25. Varsi C, Ekstedt M, Gammon D, Ruland CM. Using the consolidated framework for implementation research to identify barriers and facilitators for the implementation of an internet-based patient-provider communication service in five settings: a qualitative study. J Med Internet Res 2015 Nov 18;17(11):e262 [FREE Full text] [CrossRef] [Medline]
  26. Børøsund E, Ruland CM, Moore S, Ekstedt M. Nurses' experiences of using an interactive tailored patient assessment tool one year past implementation. Int J Med Inform 2014 Jul;83(7):23-34. [CrossRef] [Medline]
  27. Chang F, Paramsothy T, Roche M, Gupta NS. Patient, staff, and clinician perspectives on implementing electronic communications in an interdisciplinary rural family health practice. Prim Health Care Res Dev 2017 Mar;18(2):149-160. [CrossRef] [Medline]
  28. Antoun J. Electronic mail communication between physicians and patients: a review of challenges and opportunities. Fam Pract 2016 Apr;33(2):121-126. [CrossRef] [Medline]
  29. Kummervold PE, Johnsen JK. Physician response time when communicating with patients over the internet. J Med Internet Res 2011 Nov 01;13(4):e79 [FREE Full text] [CrossRef] [Medline]
  30. Varsi C, Nes LS, Kristjansdottir OB, Kelders SM, Stenberg U, Zangi HA, et al. Implementation strategies to enhance the implementation of ehealth programs for patients with chronic illnesses: realist systematic review. J Med Internet Res 2019 Sep 27;21(9) [FREE Full text] [CrossRef] [Medline]
  31. Elbert NJ, van Os-Medendorp H, van Renselaar W, Ekeland AG, Hakkaart-van Roijen L, Raat H, et al. Effectiveness and cost-effectiveness of ehealth interventions in somatic diseases: a systematic review of systematic reviews and meta-analyses. J Med Internet Res 2014 Apr 16;16(4):e110 [FREE Full text] [CrossRef] [Medline]
  32. Powell BJ, Waltz TJ, Chinman MJ, Damschroder LJ, Smith JL, Matthieu MM, et al. A refined compilation of implementation strategies: results from the Expert Recommendations for Implementing Change (ERIC) project. Implement Sci 2015 Feb 12;10:21 [FREE Full text] [CrossRef] [Medline]
  33. Ross J, Stevenson F, Lau R, Murray E. Factors that influence the implementation of e-health: a systematic review of systematic reviews (an update). Implement Sci 2016 Oct 26;11(1):146 [FREE Full text] [CrossRef] [Medline]
  34. Chaudhry B, Wang J, Wu S, Maglione M, Mojica W, Roth E, et al. Systematic review: impact of health information technology on quality, efficiency, and costs of medical care. Ann Intern Med 2006 May 16;144(10):742-752 [FREE Full text] [CrossRef] [Medline]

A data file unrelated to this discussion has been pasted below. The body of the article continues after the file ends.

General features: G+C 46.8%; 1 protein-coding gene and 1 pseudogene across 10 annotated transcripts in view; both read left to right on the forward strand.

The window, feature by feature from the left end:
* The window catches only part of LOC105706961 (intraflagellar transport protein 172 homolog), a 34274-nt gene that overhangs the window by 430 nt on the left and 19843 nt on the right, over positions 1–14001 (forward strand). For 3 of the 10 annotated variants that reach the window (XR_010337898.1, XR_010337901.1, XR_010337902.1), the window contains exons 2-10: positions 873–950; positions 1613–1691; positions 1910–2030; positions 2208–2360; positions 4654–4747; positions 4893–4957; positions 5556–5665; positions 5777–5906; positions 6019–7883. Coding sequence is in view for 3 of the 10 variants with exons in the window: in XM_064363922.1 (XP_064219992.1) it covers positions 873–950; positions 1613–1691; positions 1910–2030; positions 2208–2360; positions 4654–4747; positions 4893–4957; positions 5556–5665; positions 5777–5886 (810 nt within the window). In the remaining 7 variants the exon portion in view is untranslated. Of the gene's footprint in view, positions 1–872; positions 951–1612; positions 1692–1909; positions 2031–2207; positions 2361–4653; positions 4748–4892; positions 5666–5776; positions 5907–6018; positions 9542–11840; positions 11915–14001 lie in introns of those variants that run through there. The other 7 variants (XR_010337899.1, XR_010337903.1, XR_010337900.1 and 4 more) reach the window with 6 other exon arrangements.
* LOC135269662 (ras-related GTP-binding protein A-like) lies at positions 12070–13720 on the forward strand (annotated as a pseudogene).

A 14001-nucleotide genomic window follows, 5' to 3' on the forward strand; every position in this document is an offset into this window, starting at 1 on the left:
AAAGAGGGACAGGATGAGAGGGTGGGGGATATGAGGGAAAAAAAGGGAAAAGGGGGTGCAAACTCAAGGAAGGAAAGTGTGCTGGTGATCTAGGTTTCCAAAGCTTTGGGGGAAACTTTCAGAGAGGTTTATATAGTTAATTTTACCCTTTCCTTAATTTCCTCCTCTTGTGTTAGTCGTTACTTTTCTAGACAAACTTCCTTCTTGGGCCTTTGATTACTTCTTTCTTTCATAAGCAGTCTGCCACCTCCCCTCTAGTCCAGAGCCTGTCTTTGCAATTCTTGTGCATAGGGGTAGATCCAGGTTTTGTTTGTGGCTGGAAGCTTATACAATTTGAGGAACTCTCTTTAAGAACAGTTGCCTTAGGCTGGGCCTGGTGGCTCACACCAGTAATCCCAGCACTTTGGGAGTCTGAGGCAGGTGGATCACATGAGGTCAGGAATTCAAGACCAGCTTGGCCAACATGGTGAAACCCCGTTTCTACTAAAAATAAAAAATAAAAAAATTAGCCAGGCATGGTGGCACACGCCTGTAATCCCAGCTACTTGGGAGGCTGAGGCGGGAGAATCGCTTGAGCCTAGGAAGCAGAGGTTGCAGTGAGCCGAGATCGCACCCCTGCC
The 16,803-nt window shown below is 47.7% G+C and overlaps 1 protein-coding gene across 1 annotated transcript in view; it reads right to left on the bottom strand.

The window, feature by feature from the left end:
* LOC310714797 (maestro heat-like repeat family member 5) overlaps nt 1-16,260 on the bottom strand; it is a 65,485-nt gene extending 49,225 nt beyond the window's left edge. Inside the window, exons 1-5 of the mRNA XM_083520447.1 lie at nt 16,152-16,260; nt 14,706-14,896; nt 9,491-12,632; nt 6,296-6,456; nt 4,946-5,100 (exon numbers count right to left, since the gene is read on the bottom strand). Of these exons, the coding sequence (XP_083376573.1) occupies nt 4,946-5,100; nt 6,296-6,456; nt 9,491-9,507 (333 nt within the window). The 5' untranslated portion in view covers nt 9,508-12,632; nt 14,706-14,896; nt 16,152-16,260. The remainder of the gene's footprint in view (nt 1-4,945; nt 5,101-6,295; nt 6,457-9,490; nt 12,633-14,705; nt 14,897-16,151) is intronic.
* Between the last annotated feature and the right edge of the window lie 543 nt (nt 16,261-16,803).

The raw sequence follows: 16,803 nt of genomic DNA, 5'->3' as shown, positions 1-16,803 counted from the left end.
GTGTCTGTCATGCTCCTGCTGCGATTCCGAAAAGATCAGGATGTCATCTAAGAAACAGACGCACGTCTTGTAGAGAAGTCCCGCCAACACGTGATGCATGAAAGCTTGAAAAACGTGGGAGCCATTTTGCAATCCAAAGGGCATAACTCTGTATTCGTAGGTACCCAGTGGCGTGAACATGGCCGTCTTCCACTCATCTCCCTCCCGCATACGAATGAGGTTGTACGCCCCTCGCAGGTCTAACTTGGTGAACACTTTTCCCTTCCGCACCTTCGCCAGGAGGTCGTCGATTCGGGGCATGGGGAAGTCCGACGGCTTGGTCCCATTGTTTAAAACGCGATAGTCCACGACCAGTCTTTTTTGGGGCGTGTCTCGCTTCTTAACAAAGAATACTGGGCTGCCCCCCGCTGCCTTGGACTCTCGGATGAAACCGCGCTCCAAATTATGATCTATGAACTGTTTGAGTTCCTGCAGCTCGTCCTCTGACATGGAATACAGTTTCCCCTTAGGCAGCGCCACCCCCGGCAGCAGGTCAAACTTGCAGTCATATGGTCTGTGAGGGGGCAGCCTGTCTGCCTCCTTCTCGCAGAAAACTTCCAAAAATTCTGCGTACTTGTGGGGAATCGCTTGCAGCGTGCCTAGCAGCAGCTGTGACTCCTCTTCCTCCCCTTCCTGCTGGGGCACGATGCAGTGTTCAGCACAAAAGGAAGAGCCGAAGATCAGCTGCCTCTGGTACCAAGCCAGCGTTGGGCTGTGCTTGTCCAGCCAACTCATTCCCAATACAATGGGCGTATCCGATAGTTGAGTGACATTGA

35. Nilsen P. Making sense of implementation theories, models and frameworks. Implement Sci 2015 Apr 21;10:53 [FREE Full text] [CrossRef] [Medline]
  36. Proctor EK, Powell BJ, McMillen JC. Implementation strategies: recommendations for specifying and reporting. Implement Sci 2013 Dec 01;8:139 [FREE Full text] [CrossRef] [Medline]
  37. Waltz TJ, Powell BJ, Matthieu MM, Damschroder LJ, Chinman MJ, Smith JL, et al. Use of concept mapping to characterize relationships among implementation strategies and assess their feasibility and importance: results from the Expert Recommendations for Implementing Change (ERIC) study. Implement Sci 2015 Aug 07;10:109 [FREE Full text] [CrossRef] [Medline]
  38. Damschroder LJ, Aron DC, Keith RE, Kirsh SR, Alexander JA, Lowery JC. Fostering implementation of health services research findings into practice: a consolidated framework for advancing implementation science. Implement Sci 2009 Aug 07;4:50 [FREE Full text] [CrossRef] [Medline]
  39. Keith RE, Crosson JC, O'Malley AS, Cromp D, Taylor EF. Using the Consolidated Framework for Implementation Research (CFIR) to produce actionable findings: a rapid-cycle evaluation approach to improving implementation. Implement Sci 2017 Feb 10;12(1):15 [FREE Full text] [CrossRef] [Medline]
  40. Kirk MA, Kelley C, Yankey N, Birken SA, Abadie B, Damschroder L. A systematic review of the use of the Consolidated Framework for Implementation Research. Implement Sci 2016 May 17;11:72 [FREE Full text] [CrossRef] [Medline]
  41. Seljelid B, Varsi C, Solberg Nes L, Stenehjem A, Bollerslev J, Børøsund E. Content and system development of a digital patient-provider communication tool to support shared decision making in chronic health care: InvolveMe. BMC Med Inform Decis Mak 2020 Mar 04;20(1):46 [FREE Full text] [CrossRef] [Medline]
  42. Jagosh J, Macaulay AC, Pluye P, Salsberg J, Bush PL, Henderson J, et al. Uncovering the benefits of participatory research: implications of a realist review for health research and practice. Milbank Q 2012 Jun;90(2):311-346 [FREE Full text] [CrossRef] [Medline]
  43. Robertson T, Wagner I. Ethics: engagement, representation and politics-in-action. In: Simonsen J, Robertson T, editors. Routledge International Handbook of Participartory Design - 1st Edition. London: Routledge; 2013.
  44. Morgan DL. Focus group interviewing. In: Gubrium JF, Holstein JA, editors. Handbook of Interview Research. Thousand Oaks, CA: SAGE Publications Ltd; 2001:141-159.
  45. Stickdorn M, Schneider J. This is service design thinking: basics, tools, cases. Hoboken, New Jersey, United States: Wiley; 2012:1-384.
  46. Braun V, Clarke V. Using thematic analysis in psychology. Qual Res Psycho 2006 Jan;3(2):77-101. [CrossRef]
  47. Clarke V, Braun V. Thematic analysis. J Posit Psychol 2016 Dec 09;12(3):297-298. [CrossRef]